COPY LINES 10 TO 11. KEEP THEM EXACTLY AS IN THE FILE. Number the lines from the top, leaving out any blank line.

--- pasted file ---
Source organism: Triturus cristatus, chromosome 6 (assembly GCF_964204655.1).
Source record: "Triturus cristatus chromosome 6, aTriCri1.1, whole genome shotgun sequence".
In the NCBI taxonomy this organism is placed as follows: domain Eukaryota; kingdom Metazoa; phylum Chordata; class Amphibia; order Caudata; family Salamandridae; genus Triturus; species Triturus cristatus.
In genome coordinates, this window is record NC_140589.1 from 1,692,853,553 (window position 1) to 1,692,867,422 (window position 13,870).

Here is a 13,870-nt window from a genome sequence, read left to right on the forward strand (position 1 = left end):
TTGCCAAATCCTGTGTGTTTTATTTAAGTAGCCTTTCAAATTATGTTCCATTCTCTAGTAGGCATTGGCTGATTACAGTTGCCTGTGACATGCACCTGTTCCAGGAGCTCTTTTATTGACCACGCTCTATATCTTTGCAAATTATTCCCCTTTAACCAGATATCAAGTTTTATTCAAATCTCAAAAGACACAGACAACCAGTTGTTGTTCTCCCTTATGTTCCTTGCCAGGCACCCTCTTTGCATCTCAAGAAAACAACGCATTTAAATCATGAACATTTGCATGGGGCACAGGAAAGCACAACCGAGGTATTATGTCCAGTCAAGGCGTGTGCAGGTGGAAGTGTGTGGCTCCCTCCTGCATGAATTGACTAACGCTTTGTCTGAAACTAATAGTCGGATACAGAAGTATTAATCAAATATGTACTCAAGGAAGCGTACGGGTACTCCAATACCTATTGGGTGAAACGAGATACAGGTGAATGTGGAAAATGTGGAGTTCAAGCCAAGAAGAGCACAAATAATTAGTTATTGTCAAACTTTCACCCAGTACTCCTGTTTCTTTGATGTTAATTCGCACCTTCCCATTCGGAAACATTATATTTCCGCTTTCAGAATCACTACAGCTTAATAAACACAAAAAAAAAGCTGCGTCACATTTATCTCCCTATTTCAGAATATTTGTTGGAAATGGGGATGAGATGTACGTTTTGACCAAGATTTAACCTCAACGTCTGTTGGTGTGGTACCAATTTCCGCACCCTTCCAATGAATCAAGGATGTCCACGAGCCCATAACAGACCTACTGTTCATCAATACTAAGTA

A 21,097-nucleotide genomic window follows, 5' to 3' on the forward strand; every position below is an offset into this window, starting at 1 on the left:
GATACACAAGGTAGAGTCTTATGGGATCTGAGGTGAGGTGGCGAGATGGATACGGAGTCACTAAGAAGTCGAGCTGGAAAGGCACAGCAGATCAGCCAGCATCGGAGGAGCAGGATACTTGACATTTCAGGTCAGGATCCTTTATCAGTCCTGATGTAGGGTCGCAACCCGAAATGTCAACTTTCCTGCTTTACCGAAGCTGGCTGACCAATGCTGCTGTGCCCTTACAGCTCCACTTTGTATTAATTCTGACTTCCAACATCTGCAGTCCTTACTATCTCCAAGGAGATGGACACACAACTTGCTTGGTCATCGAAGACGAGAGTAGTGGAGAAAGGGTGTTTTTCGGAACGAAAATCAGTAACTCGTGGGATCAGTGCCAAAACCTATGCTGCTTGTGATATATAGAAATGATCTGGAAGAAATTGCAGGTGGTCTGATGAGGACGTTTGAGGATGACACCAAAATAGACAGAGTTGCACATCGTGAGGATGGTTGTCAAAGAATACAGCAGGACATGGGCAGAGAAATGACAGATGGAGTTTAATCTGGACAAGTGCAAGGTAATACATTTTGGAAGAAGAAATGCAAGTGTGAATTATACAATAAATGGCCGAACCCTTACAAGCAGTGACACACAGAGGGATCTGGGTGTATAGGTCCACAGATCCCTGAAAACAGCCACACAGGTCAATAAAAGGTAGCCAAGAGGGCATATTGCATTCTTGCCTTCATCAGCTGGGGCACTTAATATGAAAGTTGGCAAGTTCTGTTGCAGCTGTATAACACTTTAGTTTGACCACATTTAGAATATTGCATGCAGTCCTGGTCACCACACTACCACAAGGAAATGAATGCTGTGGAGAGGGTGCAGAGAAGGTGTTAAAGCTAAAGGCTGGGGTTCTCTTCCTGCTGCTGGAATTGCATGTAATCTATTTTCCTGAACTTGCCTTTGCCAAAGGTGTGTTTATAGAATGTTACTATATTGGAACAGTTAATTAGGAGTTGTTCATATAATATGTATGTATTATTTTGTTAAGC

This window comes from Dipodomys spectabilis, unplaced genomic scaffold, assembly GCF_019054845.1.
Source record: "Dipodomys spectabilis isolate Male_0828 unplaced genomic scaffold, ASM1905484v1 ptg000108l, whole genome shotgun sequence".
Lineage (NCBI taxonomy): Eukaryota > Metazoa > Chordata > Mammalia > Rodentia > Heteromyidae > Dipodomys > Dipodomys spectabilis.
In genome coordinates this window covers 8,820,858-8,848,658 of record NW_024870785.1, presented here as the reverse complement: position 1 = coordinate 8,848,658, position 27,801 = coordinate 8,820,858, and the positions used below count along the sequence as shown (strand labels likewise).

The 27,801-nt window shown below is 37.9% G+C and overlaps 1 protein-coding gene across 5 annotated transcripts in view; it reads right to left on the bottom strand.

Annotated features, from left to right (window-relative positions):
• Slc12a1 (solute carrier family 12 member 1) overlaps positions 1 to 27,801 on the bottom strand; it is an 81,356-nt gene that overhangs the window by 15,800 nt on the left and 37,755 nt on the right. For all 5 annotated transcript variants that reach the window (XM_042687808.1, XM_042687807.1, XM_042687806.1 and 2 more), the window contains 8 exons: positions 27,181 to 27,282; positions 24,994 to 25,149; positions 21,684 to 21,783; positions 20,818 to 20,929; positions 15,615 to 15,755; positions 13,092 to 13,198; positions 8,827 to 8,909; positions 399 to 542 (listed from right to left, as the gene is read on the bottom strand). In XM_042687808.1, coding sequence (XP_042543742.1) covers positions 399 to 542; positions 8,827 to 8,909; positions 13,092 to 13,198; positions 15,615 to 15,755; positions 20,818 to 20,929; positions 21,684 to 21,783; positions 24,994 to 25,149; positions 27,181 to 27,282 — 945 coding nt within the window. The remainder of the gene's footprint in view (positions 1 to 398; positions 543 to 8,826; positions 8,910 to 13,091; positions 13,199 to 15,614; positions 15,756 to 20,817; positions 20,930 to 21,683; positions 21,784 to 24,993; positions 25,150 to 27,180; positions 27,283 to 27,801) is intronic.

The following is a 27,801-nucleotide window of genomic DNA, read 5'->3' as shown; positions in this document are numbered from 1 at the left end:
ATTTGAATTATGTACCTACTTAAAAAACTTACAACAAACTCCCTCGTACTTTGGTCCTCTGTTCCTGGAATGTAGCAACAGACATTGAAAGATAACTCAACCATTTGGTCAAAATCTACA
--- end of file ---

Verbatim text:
Source record: "Dipodomys spectabilis isolate Male_0828 unplaced genomic scaffold, ASM1905484v1 ptg000108l, whole genome shotgun sequence".
Lineage (NCBI taxonomy): Eukaryota > Metazoa > Chordata > Mammalia > Rodentia > Heteromyidae > Dipodomys > Dipodomys spectabilis.